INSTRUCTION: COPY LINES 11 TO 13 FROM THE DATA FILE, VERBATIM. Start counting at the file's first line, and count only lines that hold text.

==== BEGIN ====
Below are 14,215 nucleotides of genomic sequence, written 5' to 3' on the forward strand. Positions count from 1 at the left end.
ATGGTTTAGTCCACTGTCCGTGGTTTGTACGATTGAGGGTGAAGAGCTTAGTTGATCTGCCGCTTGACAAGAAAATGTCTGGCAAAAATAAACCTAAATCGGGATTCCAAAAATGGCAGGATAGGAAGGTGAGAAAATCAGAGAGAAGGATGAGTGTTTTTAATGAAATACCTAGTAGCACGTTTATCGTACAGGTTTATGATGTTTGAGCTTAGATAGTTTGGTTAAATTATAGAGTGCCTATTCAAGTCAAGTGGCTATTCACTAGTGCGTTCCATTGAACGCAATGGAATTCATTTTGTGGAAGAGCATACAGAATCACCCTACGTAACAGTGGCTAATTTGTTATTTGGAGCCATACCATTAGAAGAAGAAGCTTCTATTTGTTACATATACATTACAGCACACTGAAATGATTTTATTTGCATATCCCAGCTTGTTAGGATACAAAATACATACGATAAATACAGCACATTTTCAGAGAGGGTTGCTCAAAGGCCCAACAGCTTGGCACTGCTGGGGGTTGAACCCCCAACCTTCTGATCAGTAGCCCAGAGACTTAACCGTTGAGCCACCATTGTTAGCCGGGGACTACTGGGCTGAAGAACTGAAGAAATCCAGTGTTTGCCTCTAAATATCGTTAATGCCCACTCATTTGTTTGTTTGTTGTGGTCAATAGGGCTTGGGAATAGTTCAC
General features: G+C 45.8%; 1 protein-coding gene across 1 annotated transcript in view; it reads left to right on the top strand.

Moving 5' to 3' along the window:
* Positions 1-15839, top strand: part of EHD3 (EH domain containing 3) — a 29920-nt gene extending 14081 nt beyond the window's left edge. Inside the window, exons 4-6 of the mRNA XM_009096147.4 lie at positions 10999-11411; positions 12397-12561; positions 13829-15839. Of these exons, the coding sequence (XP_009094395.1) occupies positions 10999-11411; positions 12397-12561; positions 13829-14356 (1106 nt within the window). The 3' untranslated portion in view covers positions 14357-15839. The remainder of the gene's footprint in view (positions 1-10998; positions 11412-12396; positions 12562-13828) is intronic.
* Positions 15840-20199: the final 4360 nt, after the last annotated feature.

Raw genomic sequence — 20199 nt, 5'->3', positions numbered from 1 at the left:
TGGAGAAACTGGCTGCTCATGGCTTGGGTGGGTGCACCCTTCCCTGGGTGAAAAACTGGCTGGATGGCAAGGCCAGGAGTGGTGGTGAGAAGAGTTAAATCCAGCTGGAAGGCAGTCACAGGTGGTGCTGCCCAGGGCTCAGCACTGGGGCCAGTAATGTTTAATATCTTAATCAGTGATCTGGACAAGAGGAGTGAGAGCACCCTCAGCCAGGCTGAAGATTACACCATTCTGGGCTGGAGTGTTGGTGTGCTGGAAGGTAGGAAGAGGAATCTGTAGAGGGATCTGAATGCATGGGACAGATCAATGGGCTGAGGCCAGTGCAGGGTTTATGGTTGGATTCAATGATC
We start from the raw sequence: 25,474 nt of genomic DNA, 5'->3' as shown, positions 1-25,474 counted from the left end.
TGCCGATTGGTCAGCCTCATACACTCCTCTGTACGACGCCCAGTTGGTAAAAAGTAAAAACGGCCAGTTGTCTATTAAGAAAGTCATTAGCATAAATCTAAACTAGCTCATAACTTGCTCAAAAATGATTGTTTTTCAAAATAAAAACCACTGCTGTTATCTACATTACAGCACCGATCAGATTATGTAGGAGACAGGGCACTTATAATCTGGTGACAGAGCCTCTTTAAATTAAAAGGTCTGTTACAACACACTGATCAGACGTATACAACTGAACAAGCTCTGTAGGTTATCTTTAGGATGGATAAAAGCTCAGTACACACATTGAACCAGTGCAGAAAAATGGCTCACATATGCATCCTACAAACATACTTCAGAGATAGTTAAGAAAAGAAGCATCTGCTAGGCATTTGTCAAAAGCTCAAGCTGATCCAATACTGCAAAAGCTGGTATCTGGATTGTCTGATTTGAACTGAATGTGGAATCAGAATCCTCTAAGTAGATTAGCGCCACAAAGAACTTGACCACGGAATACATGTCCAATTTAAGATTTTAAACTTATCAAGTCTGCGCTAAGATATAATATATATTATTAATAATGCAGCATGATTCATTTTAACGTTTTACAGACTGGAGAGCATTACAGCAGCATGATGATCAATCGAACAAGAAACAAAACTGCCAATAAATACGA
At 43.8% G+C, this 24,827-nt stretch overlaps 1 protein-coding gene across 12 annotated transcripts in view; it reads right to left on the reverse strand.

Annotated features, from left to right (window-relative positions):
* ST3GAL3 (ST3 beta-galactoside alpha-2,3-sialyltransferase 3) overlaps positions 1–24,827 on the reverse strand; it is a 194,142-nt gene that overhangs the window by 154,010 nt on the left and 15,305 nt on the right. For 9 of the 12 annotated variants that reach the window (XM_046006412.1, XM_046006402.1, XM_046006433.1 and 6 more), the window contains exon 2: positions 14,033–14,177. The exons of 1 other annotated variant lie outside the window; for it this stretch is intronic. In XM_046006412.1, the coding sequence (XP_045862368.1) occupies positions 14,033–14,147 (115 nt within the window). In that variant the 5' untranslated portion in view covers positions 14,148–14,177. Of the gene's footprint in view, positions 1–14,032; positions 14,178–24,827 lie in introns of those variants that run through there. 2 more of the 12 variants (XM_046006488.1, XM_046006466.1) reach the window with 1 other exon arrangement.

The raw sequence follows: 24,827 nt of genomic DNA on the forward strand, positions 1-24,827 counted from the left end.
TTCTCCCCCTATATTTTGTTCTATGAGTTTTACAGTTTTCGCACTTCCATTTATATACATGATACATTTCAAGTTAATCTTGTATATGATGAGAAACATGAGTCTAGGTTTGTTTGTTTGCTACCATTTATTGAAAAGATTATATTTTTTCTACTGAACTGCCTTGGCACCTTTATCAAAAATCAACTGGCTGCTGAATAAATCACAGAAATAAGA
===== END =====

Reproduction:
At 43.8% G+C, this 24,827-nt stretch overlaps 1 protein-coding gene across 12 annotated transcripts in view; it reads right to left on the reverse strand.

Annotated features, from left to right (window-relative positions):
* ST3GAL3 (ST3 beta-galactoside alpha-2,3-sialyltransferase 3) overlaps positions 1–24,827 on the reverse strand; it is a 194,142-nt gene that overhangs the window by 154,010 nt on the left and 15,305 nt on the right. For 9 of the 12 annotated variants that reach the window (XM_046006412.1, XM_046006402.1, XM_046006433.1 and 6 more), the window contains exon 2: positions 14,033–14,177. The exons of 1 other annotated variant lie outside the window; for it this stretch is intronic. In XM_046006412.1, the coding sequence (XP_045862368.1) occupies positions 14,033–14,147 (115 nt within the window). In that variant the 5' untranslated portion in view covers positions 14,148–14,177. Of the gene's footprint in view, positions 1–14,032; positions 14,178–24,827 lie in introns of those variants that run through there. 2 more of the 12 variants (XM_046006488.1, XM_046006466.1) reach the window with 1 other exon arrangement.